Mongolian HerdersFelt making in Mongolia

The most important animals in Mongolia are the five hoofed animals of Cow, Sheep, Camel, Goat and Horse. From these a Mongolian herder can obtain most of the resources they need to survive - clothing, housing, food, tools, games and even fortune telling! Of all of the animals the sheep is the most versatile and produces the dairy, meat and wool that are the cornerstone of survival in the harsh climate.

Mongolia often calls itself the ‘Felt Nation’ and this fitting tribute only touches on the importance this material has held to the people. Its versatility, warmth and strength means it can be found as boots, hats, gloves, a cover for the car engine, a bag, a rug and much more. Yet its most important contribution has been to provide simple and effective insulation to the traditional tent (ger). This goes around and over the wooden ger frame as large rolled felt pieces and the whole is then usually covered with a fitted white cotton cover. These felt pieces are made approximately 2cm thick. While in summer one layer is enough for the tent, in winter (as temperatures drop to minus 40 degrees C) it is more common to use 3 or 4 layers.

Making the felt

There are several traditional techniques for making felt in Mongolia depending on which part of the country you are from but the basic principle remains the same. The earliest piece of Mongolian Felt is a 13th Century rug depicting stylised animals and motifs around the border which hangs in the national museum. This early survivor is a reminder that the basic technique and design has not changed for hundreds of years.

After the wool has been sheared from the animal it is laid out on a large sheet and beaten with sticks to soften the strands and help mesh the wool together. The beating is usually done by the women and children of the community and requires a good spring day to get the work done. It will be beaten for several hours and a small amount of water will be sprinkled over the whole to help the binding process. The sheet will then be rolled tightly and either firmly rolled and rerolled by the group of women or tied behind a horse and rolled around the fields for a while. The video below shows the later process.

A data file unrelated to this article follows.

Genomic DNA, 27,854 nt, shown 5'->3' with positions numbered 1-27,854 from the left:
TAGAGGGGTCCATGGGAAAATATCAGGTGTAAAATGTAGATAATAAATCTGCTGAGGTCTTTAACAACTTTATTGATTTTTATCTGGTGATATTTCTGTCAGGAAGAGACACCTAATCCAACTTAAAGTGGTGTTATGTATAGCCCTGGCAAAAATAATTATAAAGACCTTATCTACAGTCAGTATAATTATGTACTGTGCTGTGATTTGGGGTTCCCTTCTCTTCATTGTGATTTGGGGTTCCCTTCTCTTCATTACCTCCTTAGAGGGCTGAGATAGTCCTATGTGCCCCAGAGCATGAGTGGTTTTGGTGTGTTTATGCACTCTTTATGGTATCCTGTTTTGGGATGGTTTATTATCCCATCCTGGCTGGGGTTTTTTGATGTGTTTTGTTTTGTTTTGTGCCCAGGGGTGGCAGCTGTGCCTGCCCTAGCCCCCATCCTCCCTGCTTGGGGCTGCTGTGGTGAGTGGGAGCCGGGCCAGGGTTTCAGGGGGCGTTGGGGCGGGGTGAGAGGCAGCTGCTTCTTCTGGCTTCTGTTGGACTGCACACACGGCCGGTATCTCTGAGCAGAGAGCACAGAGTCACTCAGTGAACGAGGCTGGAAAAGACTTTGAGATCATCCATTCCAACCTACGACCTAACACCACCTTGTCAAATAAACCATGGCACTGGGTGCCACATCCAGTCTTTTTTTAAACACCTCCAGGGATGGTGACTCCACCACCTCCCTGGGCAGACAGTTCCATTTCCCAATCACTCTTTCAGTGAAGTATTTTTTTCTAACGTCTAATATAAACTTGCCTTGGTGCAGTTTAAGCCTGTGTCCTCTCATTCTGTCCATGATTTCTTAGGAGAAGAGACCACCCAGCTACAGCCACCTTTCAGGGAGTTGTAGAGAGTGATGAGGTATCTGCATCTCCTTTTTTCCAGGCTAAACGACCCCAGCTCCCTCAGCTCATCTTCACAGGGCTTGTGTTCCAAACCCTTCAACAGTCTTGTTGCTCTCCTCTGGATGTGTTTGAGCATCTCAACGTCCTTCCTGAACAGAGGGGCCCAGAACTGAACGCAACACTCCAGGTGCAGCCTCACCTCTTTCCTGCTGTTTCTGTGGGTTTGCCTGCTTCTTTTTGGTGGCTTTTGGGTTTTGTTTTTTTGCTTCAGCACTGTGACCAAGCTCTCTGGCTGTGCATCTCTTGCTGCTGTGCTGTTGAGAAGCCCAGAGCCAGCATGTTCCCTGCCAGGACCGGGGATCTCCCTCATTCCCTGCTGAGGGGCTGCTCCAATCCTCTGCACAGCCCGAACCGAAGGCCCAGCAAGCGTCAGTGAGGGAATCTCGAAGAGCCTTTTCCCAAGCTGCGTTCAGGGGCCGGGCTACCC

Once the felt is firmly bound together, it will be unrolled and left to dry out. In principle, felt is a very simple process but requires skill, hard work and team work to complete. Because it has no regular weave pattern, the finished felt can be cut very easily to any shape and will not tear provided the felting is thick enough. To join pieces of felt together such as for a rug or bag, spun wool is used and the pieces are sewn together. Traditionally all the tools for doing this would also come from the sheep so the wool winding tools and needles would be made from various parts of the sheep’s bones.

The Mongolian felting technique differs dramatically to that often used in the West. Here wool is usually knitted or woven into an object or sheet first before being carded on the outside (using spiky boards) which loosens the outside of the weave and creates the felt look.

Making fine felt

While the usual Mongolian technique works best for producing large sheets of pressed felt it is not suited to thinner or shaped felt as used in clothing such as hats or gloves. In this instance the wool is first carded into a soft wadding using a hand cranked spiked drum. It is dyed at this stage using a variety of natural or manmade dyes. Using lots of soapy water the coloured felt is put inside a pillow case or similar and hand rolled to create a small flat sheet. This felt sheet can then be moulded over a hat block or other object and manipulated into the desired shape. To add extra detail (such as flower or pattern decorations) small pieces of wet felt are often hand pressed into the main object.  

Once dried, felt holds its shape very well and - being a tight weave - is relatively showerproof. Also because the dye is added early in the construction and goes through several rigorous washing processes, the colours do not bleed out or fade. This means you can be confident that your bag or boots from us will stand the test of time. Even better still you know you are wearing a unique fully handmade item - a difficult thing to find in this day and age!